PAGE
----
Which brings me to camels. Back in the 70s my mother and father visited Egypt, and I have a prized photo of my dad (fetchingly outfitted in a baby blue safari suit) mounted upon a camel with a pyramid in the background. What, I thought, could be more romantic than sitting aloft in a Berber saddle as your ship of the desert sways among the dunes? Then again, what could be less romantic than feeling like you would be committing and perpetuating serious animal cruelty in contracting any arrangement with the hawkers of transportation flesh in locations like this? No, I decided, despite their sartorial attractions, there would be no camel ride for me.

Not for mounting …

Given half a chance though I would have jumped at the opportunity to go for a run up the Nile in a solar boat. These were funereal barges which were used to transport the massive sarcophagi of pharaohs to their final resting places, and back in 1954 a fully-intact solar boat was unearthed from its own tomb in the shadow of the Chephren Pryamid. This fully-functional, 44 metre-long, 5000 year old-boat is now housed in its own special museum. Awesome!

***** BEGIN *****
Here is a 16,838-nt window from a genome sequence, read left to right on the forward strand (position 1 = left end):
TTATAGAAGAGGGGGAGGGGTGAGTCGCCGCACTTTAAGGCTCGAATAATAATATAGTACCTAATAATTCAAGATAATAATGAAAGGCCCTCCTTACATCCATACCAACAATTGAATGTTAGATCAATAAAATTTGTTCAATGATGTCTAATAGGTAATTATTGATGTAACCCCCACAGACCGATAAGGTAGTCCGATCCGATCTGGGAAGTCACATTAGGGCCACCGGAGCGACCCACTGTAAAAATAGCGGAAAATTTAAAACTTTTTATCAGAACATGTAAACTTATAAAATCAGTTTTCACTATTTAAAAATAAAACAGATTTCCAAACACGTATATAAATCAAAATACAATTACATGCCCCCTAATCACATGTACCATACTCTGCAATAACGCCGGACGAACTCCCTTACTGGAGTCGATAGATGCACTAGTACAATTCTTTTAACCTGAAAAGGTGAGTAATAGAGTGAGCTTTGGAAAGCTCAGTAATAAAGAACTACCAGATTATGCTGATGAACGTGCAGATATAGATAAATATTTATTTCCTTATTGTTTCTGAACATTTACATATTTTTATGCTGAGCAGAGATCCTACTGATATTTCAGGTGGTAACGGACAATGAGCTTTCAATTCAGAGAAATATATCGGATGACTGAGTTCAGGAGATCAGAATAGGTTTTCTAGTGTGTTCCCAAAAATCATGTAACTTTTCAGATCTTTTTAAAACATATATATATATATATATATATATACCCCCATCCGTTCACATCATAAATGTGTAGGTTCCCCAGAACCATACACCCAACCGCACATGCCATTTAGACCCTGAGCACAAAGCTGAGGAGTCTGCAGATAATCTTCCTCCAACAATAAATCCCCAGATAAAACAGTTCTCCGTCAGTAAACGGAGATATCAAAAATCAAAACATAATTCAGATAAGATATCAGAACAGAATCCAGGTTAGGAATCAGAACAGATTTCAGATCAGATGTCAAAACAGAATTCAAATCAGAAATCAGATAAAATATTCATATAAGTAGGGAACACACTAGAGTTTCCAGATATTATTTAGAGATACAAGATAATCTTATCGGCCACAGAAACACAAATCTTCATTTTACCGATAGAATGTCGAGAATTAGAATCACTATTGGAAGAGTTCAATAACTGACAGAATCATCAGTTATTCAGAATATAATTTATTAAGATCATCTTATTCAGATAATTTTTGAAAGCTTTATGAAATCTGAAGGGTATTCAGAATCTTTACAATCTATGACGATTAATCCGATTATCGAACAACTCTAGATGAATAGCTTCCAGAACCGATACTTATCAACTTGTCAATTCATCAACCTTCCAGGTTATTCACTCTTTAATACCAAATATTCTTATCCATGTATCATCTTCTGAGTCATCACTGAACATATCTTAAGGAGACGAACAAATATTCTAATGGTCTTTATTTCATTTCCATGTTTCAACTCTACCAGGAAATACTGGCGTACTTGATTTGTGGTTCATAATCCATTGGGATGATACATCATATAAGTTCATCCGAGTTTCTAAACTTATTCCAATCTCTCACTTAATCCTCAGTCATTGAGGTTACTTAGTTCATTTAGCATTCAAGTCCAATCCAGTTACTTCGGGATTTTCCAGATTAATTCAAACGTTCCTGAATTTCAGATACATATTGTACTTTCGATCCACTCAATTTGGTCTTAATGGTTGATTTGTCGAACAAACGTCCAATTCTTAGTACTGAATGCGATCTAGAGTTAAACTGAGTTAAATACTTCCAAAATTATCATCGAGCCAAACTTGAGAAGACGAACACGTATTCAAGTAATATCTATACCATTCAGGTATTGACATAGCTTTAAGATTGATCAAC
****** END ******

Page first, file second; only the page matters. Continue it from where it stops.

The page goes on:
Sun boat – 4500 years old!!!

And finally, for today, a visit to Giza would not be complete without paying one’s respects to its most famous monument. Yes, the sphinx is indeed a lot smaller than you’d think from pictures, but it is every bit as potent, mysterious and compelling as the most fervent of my imaginings.

Sphinx satisfaction

Tomorrow we head for Luxor and the Valley of the Kings …

Bon voyage!

It hardly seems possible, but this time next week I will be posting my blog from Egypt. After so long a time nurturing this writing dream, it’s about to become reality. I’m excited and terrified, unsettled and eager.

On the eve of departure, I’m stepping back from envisioning the delights ahead and finding that I’m dwelling instead upon all that I will undoubtedly miss while I’m off on this adventure. And as I write, one of them is sitting purring on my knee – our beautiful Bentley.